On first day of Redskins training camp, Albert Haynesworth learns who is boss

By Mike Wise
Friday, July 30, 2010; D01

Quarantined from teammates like a dog who had yet to receive his heartworm inoculation, made to go over defensive drills in the far corner of the practice field after the "cleared" players finished, the large, exhausted man trudged off the soggy field with a slight grimace, up the walkway toward the locker room.

Sopping wet in his gray nylon long-sleeve shirt, he finally acknowledged the crowd shouting his name behind the ropes.

"We love you, Albert!" someone yelled. He raised his hand in a mock wave just in time to hear the retort. "We'd love you more if you lose 10 more pounds."

In that moment, Albert Haynesworth wasn't the highest-paid player on the Washington Redskins, a two-time Pro Bowler and established veteran. He looked beaten, broken -- closer to a humiliated and hazed rookie, duct tape and goal post to come.

Enough already.

Uncle. He gives.

Now move along, kids. There's nothing to see here.

Someone find DeAngelo Hall to take his friend to the nurse's office.

Albert Haynesworth, dared by Mike Shanahan to meet him behind the cafeteria before school, got his be-hind kicked royally Thursday.

The new kid in school essentially found the biggest bully on the playground, called him out, embarrassed him in front of the whole class -- and ushered in an era of striking clarity in Ashburn.

Don't mess with Coach Control. Don't toy with Serious Shanny. He doesn't get mad beneath that perpetually sunburned mug; Mike gets even.

The No. 1 offseason distraction was made to run and sweat and run and sweat some more Thursday, until, we were told, Big Al didn't pass a conditioning test he was guaranteed to fail. For showing up the organization in the offseason -- for originally wanting out of Washington, then taking $21 million of Daniel Snyder's money in a front-loaded bonus and, incredibly, failing to show up for workouts -- Haynesworth was publicly disciplined and punished.

Administered a test no one else on his team had to take, he was held up for inspection as if he were Kirstie Alley bragging to Oprah about a new diet. Now it was time to step on the scale and prove the cellulite rolls were gone.

He reportedly gassed out and asked for a bathroom break during his second 300-yard shuttle sprint. When he returned, Big Al was told to start over. Though Shanahan denied trading words afterward, adding that Haynesworth was "first-class, all the way," there was real evidence that a possible exchange went something like this.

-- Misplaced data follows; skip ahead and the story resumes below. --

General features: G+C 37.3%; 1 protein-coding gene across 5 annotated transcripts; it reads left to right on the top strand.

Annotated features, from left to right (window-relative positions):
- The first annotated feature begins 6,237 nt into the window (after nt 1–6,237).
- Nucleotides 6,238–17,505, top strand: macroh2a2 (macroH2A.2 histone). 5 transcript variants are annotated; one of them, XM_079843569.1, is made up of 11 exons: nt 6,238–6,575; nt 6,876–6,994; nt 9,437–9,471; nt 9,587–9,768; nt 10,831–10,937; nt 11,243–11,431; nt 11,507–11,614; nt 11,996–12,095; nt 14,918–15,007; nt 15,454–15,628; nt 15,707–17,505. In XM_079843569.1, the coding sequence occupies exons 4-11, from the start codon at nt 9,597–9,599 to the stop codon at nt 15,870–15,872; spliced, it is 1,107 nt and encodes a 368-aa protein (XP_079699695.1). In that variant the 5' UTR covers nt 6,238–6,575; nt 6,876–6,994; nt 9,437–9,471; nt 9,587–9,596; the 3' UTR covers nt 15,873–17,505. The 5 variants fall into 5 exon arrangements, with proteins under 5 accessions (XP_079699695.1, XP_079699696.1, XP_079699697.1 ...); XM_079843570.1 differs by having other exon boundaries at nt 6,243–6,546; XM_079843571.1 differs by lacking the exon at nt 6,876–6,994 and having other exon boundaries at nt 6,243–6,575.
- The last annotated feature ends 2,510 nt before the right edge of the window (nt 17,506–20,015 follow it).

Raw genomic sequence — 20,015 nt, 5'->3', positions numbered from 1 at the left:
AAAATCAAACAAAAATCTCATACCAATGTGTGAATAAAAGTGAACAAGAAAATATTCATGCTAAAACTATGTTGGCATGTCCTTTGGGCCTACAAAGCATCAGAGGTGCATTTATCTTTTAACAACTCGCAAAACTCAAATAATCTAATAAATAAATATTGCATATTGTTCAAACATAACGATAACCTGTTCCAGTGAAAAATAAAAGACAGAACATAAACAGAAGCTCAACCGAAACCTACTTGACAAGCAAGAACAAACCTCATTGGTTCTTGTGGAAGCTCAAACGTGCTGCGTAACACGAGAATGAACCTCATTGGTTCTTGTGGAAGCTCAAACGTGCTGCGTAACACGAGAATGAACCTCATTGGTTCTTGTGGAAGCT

Haynesworth: I'm not gonna quit. You won't make me quit, Sgt. Foley.

Shanahan: I want your D.O.R., Mayo-naise! You ain't fit to be a Naval aviator. Oh, yeah, I heard about your father in the Philippines.

Look, I don't know if the coach went "Officer and a Gentleman" on the player, and surely Big Al will not be playing the part of Richard Gere anytime soon.

I do know that those shuttle sprints -- in which a player runs as fast and hard as he can between 25-yard markers for a predetermined distance, in this case 300 yards -- did not represent a proving ground for Haynesworth. Those sprints on that field were a microscope slide holding a man listed at 350 pounds on the official roster.

It's time to stop poking and prodding him, seeing if he will break. Point taken. Message received. Don't rub the guy's nose in it any more, lest you risk the chance of losing him just as he was coming back to the fold.

Change has been apparent for months. Shanahan is in charge. Donovan McNabb wants to lead. Bruce Allen doesn't want anybody who ever played here disenfranchised.

But something felt depressingly the same in Ashburn on Thursday as Haynesworth slowly walked off the field. The spectacle of someone doing something wrong had returned.

Sherm Lewis had not exactly been plucked from a Bingo hall and made the offensive coordinator. But the circus was in full swing again, and is that really how they want to start things off with this new era?

Haynesworth showed up at 7:30 a.m. Most of his teammates arrived at 9 a.m. He knew this day was coming, and he probably understood that he had to take his medicine or further face the wrath of a man who has no patience for prima donnas who take millions and don't work for it.

But at what point do they take the dunce cap off? How long does the wayward one have to wait before he is allowed to return to the flock?

Two more days of failed conditioning tests that his non-skill position teammates could not pass? Three?

"You've got to pass the test," Shanahan said after practice. "Is it going to happen? Is there going to be a setback tomorrow? Will he make it tomorrow? I can't tell you."

A minute later, Shanahan began to bristle at the incessant Haynesworth questioning. Enough Albert, he said, adding: "I think he understands where I'm coming from."

Yes, he does. It's from a place of vindication, for all the headaches Haynesworth caused his new boss the last few months, for all the perceived insubordination and unneeded annoyance.

But now the bully's nose has been bloodied and he knows he's not bigger and badder than everyone at school. Let him be. It's time for the humbled kid to go back to home room and rejoin his class.

Indeed, enough Albert.

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